that of which an account is given in
Automaton3 by Dr. Hatfield, probably the
greatest living expert on automatic
machines -- for taking down words directly
from the voice. The sounds will go in at
one end and the words will come out,
printed, at the other.
This is the opposite of another machine
on which The Orthological Institute has
been working for some years, where the
idea is to put printed words in at one end
and (by a new process, the discovery of
Professor Fournier d'Albe, who gave us
his apparatus) to get their sounds at the
other. That light may be turned into
sound is surprising enough ; but this will
be more like getting voices from a dead
body. Every letter on the page is broken
into its separate parts ; the light from their
surfaces goes through a number of holes
to a special substance, as with the talking
pictures of to-day, and out come words as.
if from the mouth. It is all very strange ;
but unhappily there is no one free to get
on with the details.
This gets us to the other bright idea
of which Basic is, in an international.
sense, the outcome. If the size of Basic
makes it clear that there will be no waste
of time, the wise will make it clear that
there is no time to be wasted.
There are good reasons for the belief
that the Great War was in fact only a little
one -- a sort of one-act play before the
curtain is lifted on a more serious military
outburst. In this new War chemical
inventions will have a chance for the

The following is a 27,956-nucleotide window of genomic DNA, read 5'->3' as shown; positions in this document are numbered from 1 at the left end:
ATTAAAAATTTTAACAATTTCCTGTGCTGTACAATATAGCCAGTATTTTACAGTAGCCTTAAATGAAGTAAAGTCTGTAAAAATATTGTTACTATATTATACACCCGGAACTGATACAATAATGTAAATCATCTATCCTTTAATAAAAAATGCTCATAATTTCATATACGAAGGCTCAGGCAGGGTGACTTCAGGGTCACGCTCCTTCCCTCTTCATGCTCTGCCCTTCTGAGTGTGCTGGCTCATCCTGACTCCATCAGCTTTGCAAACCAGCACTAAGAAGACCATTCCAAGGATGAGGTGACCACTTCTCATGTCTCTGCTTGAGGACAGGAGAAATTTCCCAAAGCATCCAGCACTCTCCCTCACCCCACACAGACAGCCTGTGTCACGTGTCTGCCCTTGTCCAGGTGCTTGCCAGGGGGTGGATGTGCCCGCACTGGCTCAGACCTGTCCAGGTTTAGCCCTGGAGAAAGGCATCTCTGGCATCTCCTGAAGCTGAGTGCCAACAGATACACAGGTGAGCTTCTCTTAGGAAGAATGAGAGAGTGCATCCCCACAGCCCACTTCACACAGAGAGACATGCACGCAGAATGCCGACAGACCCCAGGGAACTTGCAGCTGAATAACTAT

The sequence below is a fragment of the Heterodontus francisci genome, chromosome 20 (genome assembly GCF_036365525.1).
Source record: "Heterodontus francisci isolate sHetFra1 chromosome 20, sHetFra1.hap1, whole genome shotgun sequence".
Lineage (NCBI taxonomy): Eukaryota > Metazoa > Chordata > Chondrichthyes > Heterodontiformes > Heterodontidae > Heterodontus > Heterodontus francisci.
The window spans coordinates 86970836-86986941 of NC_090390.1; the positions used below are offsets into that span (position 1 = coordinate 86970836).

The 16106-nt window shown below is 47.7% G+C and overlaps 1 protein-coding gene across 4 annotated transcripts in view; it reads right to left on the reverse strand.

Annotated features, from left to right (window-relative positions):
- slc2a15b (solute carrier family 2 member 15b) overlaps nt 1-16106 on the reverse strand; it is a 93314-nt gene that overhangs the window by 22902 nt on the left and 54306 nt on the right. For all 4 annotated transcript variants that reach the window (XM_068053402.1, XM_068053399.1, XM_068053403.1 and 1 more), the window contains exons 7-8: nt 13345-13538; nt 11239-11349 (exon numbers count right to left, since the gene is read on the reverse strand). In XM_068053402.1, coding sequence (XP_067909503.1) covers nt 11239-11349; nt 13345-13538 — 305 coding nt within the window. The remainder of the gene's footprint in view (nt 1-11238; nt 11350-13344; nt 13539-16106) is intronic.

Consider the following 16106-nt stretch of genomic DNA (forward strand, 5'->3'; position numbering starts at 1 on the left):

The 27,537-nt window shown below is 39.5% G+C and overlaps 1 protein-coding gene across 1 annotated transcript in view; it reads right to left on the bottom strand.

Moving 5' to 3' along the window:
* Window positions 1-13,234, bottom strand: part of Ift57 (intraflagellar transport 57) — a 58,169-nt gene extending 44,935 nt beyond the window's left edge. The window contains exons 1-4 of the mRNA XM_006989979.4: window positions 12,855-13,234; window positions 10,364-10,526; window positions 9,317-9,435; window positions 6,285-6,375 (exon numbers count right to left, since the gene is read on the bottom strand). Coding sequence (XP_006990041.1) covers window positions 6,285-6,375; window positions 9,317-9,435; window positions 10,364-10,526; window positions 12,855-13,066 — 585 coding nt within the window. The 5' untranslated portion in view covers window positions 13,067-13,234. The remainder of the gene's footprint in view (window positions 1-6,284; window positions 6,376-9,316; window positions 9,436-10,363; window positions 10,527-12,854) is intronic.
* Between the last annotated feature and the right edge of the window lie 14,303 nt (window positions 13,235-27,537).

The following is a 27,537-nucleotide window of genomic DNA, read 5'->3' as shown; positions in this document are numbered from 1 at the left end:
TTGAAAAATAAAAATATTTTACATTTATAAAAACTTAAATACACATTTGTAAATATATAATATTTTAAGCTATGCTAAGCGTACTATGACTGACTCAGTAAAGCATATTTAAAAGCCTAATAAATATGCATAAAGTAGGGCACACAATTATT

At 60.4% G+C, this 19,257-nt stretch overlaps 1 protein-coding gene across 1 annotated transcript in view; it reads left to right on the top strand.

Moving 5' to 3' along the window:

first time, and the experts are almost
ready in at least four countries. At the
same time the boys are all for a taste of the
dangers of the air, which, as we see
every day in the motion picture houses,
will make it hard even for persons with
private incomes to get away. There is no
need for the theory that Time itself is
suddenly starting to go more quickly.
This may very well be true,4
for no one
has so far given any account of how it goes
at all, and there are some schools of
thought by which its very existence has
been questioned. But the facts themselves,
with the military getting stronger
every day, are enough to give everyone a
night or two without sleep.
Something has to be done for the
development of international feeling, or
another War will take our breath away
in more senses than one. Where there is
no breath, there is no language -- only a
system of signs or marks on paper; but
where there is no international language,
the breath even of nations may be turned
into some new chemical substance by
gases of such power that there will be no
signs of the British Museum, or the
Committee for the Study of International
Relations, having ever been in existence.
What is chiefly necessary at the present
time is some new Idea, by which the mind
of man may be lifted out of its narrow
prison-house, where food, sex, and money,
or the needs of family and nation, are its.
only interests. If the nations get at one
another's throats again and secretaries.
make more tea in Government offices,